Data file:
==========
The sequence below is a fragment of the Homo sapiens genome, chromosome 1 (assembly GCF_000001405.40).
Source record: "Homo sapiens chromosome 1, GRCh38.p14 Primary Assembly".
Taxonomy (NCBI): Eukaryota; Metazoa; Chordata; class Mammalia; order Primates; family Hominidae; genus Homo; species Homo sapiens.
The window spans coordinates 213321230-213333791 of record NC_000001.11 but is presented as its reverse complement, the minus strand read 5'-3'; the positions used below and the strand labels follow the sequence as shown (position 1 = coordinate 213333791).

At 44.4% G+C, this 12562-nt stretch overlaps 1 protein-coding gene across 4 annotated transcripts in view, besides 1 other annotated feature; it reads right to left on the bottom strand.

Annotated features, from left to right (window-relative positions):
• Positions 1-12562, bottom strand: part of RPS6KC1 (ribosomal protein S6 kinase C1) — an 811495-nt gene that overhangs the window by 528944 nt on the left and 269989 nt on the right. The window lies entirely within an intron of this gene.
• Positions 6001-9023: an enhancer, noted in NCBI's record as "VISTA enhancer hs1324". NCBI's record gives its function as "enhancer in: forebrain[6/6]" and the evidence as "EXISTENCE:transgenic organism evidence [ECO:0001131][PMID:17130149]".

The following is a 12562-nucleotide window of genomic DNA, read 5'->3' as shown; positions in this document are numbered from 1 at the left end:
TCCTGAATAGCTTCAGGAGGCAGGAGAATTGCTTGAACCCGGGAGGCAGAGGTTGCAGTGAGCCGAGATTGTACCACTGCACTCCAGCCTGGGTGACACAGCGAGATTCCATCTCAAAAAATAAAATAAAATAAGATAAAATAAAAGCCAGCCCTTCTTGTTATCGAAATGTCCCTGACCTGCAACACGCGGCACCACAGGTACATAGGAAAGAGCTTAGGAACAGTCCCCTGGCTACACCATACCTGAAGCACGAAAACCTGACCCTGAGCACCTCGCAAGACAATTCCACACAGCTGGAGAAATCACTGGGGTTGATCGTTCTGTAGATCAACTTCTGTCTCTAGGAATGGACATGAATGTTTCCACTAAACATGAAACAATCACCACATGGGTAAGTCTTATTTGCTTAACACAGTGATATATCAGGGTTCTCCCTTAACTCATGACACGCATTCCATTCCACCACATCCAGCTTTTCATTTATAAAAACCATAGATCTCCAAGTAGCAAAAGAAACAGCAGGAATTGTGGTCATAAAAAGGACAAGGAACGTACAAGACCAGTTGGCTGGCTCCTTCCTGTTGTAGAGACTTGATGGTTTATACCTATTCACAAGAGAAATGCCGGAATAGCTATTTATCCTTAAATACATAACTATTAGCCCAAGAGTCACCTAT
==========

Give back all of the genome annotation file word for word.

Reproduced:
The sequence below is a fragment of the Homo sapiens genome, chromosome 1 (assembly GCF_000001405.40).
Source record: "Homo sapiens chromosome 1, GRCh38.p14 Primary Assembly".
Taxonomy (NCBI): Eukaryota; Metazoa; Chordata; class Mammalia; order Primates; family Hominidae; genus Homo; species Homo sapiens.
The window spans coordinates 213321230-213333791 of record NC_000001.11 but is presented as its reverse complement, the minus strand read 5'-3'; the positions used below and the strand labels follow the sequence as shown (position 1 = coordinate 213333791).

At 44.4% G+C, this 12562-nt stretch overlaps 1 protein-coding gene across 4 annotated transcripts in view, besides 1 other annotated feature; it reads right to left on the bottom strand.

Annotated features, from left to right (window-relative positions):
• Positions 1-12562, bottom strand: part of RPS6KC1 (ribosomal protein S6 kinase C1) — an 811495-nt gene that overhangs the window by 528944 nt on the left and 269989 nt on the right. The window lies entirely within an intron of this gene.
• Positions 6001-9023: an enhancer, noted in NCBI's record as "VISTA enhancer hs1324". NCBI's record gives its function as "enhancer in: forebrain[6/6]" and the evidence as "EXISTENCE:transgenic organism evidence [ECO:0001131][PMID:17130149]".

The following is a 12562-nucleotide window of genomic DNA, read 5'->3' as shown; positions in this document are numbered from 1 at the left end:
TCCTGAATAGCTTCAGGAGGCAGGAGAATTGCTTGAACCCGGGAGGCAGAGGTTGCAGTGAGCCGAGATTGTACCACTGCACTCCAGCCTGGGTGACACAGCGAGATTCCATCTCAAAAAATAAAATAAAATAAGATAAAATAAAAGCCAGCCCTTCTTGTTATCGAAATGTCCCTGACCTGCAACACGCGGCACCACAGGTACATAGGAAAGAGCTTAGGAACAGTCCCCTGGCTACACCATACCTGAAGCACGAAAACCTGACCCTGAGCACCTCGCAAGACAATTCCACACAGCTGGAGAAATCACTGGGGTTGATCGTTCTGTAGATCAACTTCTGTCTCTAGGAATGGACATGAATGTTTCCACTAAACATGAAACAATCACCACATGGGTAAGTCTTATTTGCTTAACACAGTGATATATCAGGGTTCTCCCTTAACTCATGACACGCATTCCATTCCACCACATCCAGCTTTTCATTTATAAAAACCATAGATCTCCAAGTAGCAAAAGAAACAGCAGGAATTGTGGTCATAAAAAGGACAAGGAACGTACAAGACCAGTTGGCTGGCTCCTTCCTGTTGTAGAGACTTGATGGTTTATACCTATTCACAAGAGAAATGCCGGAATAGCTATTTATCCTTAAATACATAACTATTAGCCCAAGAGTCACCTAT